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Stocks and oil rise on hopes of looser COVID curbs in China

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Stocks and oil gained on Tuesday on hopes that public unrest in China might prompt an earlier loosening of COVID-19 curbs in the world’s biggest economy, with the yuan up and the dollar down as investor appetite for riskier assets grew.

The Euro STOXX 600 (.STOXX) gained 0.4%, recovering from its worst session in almost two weeks a day earlier. Shares in London (.FTSE) were up 0.8% and markets in Paris (.FCHI) and Frankfurt (.GDAXI) gained around 0.2%-0.3%.

Hopes of faster easing of China’s strict restrictions rose after an official said they will continue to fine-tune policy to reduce the impact of its “Zero COVID” on society.

Simmering discontent with Beijing’s stringent COVID prevention policies three years into the pandemic ignited over the weekend into broader protests in Chinese cities thousands of miles apart.

“China is the dominant story in markets at the moment, and the pattern of risk assets that we have seen overnight is what we would expect with better news” said Hugh Gimber, global market strategist at JP Morgan Asset Management.

“Positive news for the Chinese economy is positive news for the global economy.”

The MSCI world equity index (.MIWD00000PUS), which tracks shares in 47 countries, rose 0.3%, while S&P 500 futures rose 0.5% and Nasdaq futures 0.7%.

The sudden bout of optimism on China combined with talk of possible output cuts by OPEC+ to help oil prices rally.

U.S. crude futures bounced $1.53 to $78.78 a barrel, having hit their lowest this year overnight, while Brent climbed $1.83 to $85.12.

European government bonds rose as investors moved towards riskier assets, with the yield on the benchmark German 10-year Bund falling almost 9 basis points.

The dollar also fell 0.5% against a basket of currencies to 106.06 , and shed 0.9% against the offshore yuan to 7.1830 , erasing all the gains made on Monday.

Earlier, MSCI’s broadest index of Asia-Pacific shares outside Japan (.MIAPJ0000PUS) gained 1.8%.

Shares of Chinese property companies surged after the country’s securities regulator lifted a ban on equity refinancing for listed property firms.

That helped Chinese blue chips (.CSI300) jump almost 3%, in the largest one-day rally in a month and a marked reversal of Monday’s steep falls.

Richmond Federal Reserve Bank President Thomas Barkin became the latest official to douse speculation the U.S. central bank would reverse course on interest rates relatively quickly next year.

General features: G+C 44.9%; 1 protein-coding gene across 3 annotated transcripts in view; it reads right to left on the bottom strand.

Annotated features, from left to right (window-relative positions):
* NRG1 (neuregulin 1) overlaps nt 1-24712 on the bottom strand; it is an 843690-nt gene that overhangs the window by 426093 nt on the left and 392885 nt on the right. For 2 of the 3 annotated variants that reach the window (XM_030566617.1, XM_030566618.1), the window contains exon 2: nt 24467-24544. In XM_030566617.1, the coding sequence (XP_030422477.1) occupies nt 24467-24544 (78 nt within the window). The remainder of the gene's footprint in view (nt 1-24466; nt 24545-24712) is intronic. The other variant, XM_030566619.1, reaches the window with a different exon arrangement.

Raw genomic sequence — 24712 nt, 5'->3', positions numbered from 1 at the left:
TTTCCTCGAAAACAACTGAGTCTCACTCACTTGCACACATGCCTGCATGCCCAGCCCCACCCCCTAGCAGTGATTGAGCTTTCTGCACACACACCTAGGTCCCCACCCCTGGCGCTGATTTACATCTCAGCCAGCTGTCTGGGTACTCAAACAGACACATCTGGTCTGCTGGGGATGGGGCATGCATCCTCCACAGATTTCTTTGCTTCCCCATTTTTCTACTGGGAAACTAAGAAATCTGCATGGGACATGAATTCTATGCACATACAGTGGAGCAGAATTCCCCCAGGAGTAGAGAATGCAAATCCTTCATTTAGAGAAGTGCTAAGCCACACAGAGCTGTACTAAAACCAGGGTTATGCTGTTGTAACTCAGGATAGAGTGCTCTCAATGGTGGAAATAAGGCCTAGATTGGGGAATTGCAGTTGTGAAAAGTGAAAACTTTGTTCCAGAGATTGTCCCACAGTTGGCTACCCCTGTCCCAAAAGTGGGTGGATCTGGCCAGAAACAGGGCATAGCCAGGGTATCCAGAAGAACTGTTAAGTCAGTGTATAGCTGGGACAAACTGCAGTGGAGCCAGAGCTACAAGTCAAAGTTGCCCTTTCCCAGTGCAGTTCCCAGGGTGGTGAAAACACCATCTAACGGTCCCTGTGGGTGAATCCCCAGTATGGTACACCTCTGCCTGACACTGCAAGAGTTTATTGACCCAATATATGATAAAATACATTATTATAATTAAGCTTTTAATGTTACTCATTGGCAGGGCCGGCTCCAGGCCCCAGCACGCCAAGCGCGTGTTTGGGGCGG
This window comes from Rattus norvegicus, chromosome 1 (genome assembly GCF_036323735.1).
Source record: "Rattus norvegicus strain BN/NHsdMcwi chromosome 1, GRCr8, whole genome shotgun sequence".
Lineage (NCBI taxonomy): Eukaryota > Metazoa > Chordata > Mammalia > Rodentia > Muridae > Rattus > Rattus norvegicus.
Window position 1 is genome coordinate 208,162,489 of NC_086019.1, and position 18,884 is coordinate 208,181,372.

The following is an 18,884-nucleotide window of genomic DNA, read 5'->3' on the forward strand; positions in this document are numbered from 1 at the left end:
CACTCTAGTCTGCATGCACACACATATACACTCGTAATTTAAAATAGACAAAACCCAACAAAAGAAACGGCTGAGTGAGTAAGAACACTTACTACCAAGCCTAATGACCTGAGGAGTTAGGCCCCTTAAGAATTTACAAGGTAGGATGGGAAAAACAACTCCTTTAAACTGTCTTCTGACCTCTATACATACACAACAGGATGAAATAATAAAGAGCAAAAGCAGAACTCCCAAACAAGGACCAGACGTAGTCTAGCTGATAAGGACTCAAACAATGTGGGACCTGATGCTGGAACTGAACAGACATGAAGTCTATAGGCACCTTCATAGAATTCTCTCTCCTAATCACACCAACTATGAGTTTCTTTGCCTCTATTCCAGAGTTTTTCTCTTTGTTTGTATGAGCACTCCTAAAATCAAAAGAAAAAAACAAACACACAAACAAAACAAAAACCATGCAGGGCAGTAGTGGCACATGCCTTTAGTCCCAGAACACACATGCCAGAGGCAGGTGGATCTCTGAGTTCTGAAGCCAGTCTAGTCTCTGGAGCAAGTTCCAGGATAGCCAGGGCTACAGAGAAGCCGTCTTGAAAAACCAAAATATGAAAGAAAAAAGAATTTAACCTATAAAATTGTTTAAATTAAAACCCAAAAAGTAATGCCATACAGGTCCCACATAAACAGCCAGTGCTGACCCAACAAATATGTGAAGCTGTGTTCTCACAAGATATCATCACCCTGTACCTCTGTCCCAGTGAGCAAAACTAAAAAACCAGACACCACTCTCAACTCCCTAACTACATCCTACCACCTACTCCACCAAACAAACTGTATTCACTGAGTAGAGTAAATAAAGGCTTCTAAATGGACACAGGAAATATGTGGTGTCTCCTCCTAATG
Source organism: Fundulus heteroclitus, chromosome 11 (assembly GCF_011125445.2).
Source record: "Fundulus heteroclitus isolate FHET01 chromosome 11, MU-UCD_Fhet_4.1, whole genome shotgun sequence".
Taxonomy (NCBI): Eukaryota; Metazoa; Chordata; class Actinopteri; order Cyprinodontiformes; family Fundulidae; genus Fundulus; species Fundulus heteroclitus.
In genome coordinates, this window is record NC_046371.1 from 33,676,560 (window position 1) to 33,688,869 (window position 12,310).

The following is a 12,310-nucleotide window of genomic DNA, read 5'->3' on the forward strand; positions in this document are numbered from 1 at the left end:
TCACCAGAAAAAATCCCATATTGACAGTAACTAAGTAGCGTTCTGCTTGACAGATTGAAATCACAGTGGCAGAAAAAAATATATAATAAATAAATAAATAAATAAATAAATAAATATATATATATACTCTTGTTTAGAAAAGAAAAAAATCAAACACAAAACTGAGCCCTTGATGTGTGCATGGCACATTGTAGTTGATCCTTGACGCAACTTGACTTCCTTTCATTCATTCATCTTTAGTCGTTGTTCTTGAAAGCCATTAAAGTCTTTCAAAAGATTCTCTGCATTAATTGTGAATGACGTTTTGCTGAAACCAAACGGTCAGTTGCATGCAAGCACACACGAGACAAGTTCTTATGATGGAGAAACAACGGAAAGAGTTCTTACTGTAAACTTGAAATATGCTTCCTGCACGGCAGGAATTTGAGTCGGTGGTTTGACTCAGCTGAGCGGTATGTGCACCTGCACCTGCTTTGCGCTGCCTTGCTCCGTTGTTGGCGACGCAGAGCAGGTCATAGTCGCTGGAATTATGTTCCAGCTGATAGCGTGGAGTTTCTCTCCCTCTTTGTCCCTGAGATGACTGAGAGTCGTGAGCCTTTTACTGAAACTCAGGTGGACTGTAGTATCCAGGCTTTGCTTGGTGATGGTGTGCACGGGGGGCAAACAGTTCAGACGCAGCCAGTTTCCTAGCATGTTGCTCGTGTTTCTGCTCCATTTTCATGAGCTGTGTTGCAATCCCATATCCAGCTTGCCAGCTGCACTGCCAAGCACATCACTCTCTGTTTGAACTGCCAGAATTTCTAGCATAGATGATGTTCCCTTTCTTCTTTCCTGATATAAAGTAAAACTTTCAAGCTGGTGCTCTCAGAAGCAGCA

That heightened tensions ahead of speech by Fed Chair Jerome Powell on Wednesday that is shaping up to be a major messaging event as markets yearn for a pivot on policy.

Analysts suspect they may be disappointed.

“We envision him basically confirming a slower pace of hikes at the December meeting, which is almost entirely priced in,” said Jan Nevruzi, an analyst at NatWest Markets. “But we also think he will reiterate that the Fed intends to stay in restrictive territory through next year.”

The Fed is not alone in being hawkish, with European Central Bank President Christine Lagarde warning that euro zone inflation has not peaked and could go even higher.

The euro was 0.4% higher at $1.0385 , having hit a five-month peak of $1.0497 overnight.

Spain’s consumer prices in the year to November rose 6.8%, a slower pace than the 7.3% over the 12 months to October, preliminary data showed on Tuesday.

Spain’s two-year bond yields fell 9.5 basis points to 2.310% on the data.

Figures for inflation in Germany are due later on Tuesday, ahead of the main euro zone report on Wednesday.

Related Galleries:

The German share price index DAX graph is pictured at the stock exchange in Frankfurt, Germany, November 25, 2022. REUTERS/Staff/File Photo

An electronic board shows Shanghai and Shenzhen stock indexes, at the Lujiazui financial district, following the coronavirus disease (COVID-19) outbreak, in Shanghai, China November 14, 2022. REUTERS/Aly Song/File Photo

A pedestrian stands to look at an electronic board showing the stock market indices of various countries outside a brokerage in Tokyo, Japan, February 26, 2016. REUTERS/Yuya Shino/File Photo

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